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Re: panic: ffs_valloc: dup alloc

Reposting by request to add tech-kern, sorry about the noise...


On Mon, Jan 19, 2009 at 10:09:57AM -0500, Steven M. Bellovin wrote:
 > > > While I'm not seeing exactly that problem, I do see problems that
 > > > result in duplicate blocks after a crash.  I think it's timing- and
 > > > disk-layout dependent, but I do think there's a serious file system
 > > > problem in -current.  I'm seriously contemplating wiping my disk
 > > > and installing a system from a couple of months ago.
 > > 
 > > Do you have any ideas how one might set about replicating it? (What
 > > mount options, partition size, etc. are you using?)
 > I posted the other day -- if I build devel/apr, even running
 > single-user (but only with SMP enabled), it always crashes the system,
 > generally with duplicate inodes under apr/work.

ok, I think it's a race condition introduced in -r1.112 of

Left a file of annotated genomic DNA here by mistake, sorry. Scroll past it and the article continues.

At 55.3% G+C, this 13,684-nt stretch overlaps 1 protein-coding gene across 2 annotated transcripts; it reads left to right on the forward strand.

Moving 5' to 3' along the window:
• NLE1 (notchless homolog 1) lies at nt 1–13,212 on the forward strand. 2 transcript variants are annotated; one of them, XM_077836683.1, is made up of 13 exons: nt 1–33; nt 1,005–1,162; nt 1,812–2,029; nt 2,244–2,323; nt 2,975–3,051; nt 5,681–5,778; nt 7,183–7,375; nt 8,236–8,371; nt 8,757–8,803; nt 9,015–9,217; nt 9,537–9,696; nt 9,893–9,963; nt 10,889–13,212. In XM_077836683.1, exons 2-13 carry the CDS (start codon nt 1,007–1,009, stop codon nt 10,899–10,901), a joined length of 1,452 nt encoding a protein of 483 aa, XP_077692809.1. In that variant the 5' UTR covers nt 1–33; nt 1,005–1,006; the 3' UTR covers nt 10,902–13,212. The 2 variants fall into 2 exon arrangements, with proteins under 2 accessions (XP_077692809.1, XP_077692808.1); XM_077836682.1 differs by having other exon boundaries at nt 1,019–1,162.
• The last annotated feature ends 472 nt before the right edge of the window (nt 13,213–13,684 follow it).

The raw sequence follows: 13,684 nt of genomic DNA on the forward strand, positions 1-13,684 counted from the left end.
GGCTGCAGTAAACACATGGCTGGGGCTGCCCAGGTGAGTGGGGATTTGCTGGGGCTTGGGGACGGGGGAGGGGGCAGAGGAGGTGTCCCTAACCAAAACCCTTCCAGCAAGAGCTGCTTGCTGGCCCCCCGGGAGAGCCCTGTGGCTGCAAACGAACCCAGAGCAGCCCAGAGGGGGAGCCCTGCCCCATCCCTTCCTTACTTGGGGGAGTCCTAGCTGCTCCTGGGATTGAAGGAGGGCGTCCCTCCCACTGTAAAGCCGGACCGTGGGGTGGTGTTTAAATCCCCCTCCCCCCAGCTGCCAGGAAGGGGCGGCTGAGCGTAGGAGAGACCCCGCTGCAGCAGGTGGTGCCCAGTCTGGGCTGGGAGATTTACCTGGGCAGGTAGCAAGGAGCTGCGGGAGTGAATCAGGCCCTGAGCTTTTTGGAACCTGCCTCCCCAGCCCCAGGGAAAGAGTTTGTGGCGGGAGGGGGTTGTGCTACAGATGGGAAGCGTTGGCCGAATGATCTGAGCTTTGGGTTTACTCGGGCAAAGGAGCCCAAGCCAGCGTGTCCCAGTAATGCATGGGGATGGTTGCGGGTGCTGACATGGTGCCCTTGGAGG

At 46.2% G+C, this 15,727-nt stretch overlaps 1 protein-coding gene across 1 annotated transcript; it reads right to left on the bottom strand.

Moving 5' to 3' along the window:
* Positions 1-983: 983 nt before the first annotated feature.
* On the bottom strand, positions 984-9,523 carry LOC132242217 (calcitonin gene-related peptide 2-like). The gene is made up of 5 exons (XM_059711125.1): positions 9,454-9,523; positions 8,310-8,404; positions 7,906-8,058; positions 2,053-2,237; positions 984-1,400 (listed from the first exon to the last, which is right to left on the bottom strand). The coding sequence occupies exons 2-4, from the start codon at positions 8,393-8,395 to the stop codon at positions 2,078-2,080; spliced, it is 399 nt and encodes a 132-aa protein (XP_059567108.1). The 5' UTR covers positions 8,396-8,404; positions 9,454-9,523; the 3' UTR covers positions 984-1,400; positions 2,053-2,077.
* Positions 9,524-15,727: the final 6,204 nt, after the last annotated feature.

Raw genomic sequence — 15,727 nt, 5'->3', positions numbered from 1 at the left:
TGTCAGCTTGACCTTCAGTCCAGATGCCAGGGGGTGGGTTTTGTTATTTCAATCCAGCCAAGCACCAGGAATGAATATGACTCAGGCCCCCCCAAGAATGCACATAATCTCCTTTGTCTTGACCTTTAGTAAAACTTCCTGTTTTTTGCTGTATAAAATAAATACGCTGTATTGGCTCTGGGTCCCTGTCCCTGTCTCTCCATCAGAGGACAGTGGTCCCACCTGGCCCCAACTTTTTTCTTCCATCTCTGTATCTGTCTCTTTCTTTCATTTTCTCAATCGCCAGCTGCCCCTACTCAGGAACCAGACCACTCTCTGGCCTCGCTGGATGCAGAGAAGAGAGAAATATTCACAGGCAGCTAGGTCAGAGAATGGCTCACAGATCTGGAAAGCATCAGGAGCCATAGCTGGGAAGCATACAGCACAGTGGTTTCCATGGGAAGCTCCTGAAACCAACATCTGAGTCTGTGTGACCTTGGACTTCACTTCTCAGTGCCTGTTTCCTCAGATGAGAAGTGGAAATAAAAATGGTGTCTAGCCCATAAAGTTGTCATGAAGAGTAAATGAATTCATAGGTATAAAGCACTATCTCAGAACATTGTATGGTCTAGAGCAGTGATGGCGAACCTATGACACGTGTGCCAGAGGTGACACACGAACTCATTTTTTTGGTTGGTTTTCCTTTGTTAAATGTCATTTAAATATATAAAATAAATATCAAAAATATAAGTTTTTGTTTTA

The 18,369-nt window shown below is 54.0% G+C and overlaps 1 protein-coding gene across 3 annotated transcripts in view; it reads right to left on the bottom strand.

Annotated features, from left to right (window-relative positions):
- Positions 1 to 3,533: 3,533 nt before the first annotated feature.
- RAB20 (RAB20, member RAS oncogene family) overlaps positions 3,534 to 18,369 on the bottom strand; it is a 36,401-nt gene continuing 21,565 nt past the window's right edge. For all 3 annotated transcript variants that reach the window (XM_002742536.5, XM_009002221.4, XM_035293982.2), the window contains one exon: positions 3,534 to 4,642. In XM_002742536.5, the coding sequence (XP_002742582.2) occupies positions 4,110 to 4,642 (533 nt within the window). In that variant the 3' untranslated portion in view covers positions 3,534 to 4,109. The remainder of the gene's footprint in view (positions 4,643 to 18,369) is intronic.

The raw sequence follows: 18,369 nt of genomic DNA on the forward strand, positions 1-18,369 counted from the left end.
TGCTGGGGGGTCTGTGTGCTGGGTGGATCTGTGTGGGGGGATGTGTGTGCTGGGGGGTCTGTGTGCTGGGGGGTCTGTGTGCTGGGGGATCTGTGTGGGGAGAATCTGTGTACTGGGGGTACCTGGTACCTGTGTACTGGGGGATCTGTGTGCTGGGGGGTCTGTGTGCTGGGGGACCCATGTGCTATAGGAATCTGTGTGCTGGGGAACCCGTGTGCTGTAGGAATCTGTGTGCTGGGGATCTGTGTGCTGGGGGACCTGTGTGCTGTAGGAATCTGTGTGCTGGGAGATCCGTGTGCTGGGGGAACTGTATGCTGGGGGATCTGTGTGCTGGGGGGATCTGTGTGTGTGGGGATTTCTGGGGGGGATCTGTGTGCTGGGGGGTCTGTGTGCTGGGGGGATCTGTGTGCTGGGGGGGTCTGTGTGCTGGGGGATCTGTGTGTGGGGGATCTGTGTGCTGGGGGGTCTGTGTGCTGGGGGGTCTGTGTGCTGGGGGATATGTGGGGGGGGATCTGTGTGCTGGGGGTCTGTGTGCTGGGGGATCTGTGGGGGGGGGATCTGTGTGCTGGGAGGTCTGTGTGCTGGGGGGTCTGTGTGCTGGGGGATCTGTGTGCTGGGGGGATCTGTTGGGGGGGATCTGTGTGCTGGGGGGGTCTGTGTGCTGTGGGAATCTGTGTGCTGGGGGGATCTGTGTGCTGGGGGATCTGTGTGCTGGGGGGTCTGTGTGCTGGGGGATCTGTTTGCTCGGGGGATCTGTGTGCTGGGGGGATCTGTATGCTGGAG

ffs_alloc.c, with the following fix:

Index: ffs_alloc.c
RCS file: /cvsroot/src/sys/ufs/ffs/ffs_alloc.c,v
retrieving revision 1.120
diff -u -p -r1.120 ffs_alloc.c
--- ffs_alloc.c 11 Jan 2009 02:45:56 -0000      1.120
+++ ffs_alloc.c 26 Jan 2009 03:28:52 -0000
@@ -1284,7 +1284,7 @@ retry:
        if (ibp != NULL &&
            initediblk != ufs_rw32(cgp->cg_initediblk, needswap)) {
                /* Another thread allocated more inodes so we retry the test. */
-               brelse(ibp, BC_INVAL);
+               brelse(ibp, 0);
                ibp = NULL;

If we reach this point, this other thread must have already cleared
out the inodes in that block, and they had to have done it *after* we
released bp and *before* we fetched ipb. This means that ipb contains
valid data, that is, the zeroed-out inode block prepared by the other
thread. Marking it invalid will lose that data. Then when one of those
inodes is allocated (possibly by us, potentially by the other thread
or someone else) and FFS_VGET reads the inode, it will reread the
block from disk, get whatever crap was left lying there from
previously, find that its new inode's mode != 0, and panic as

I haven't tested this, only read the code, so it may be a load of
dingo's kidneys.

David A. Holland

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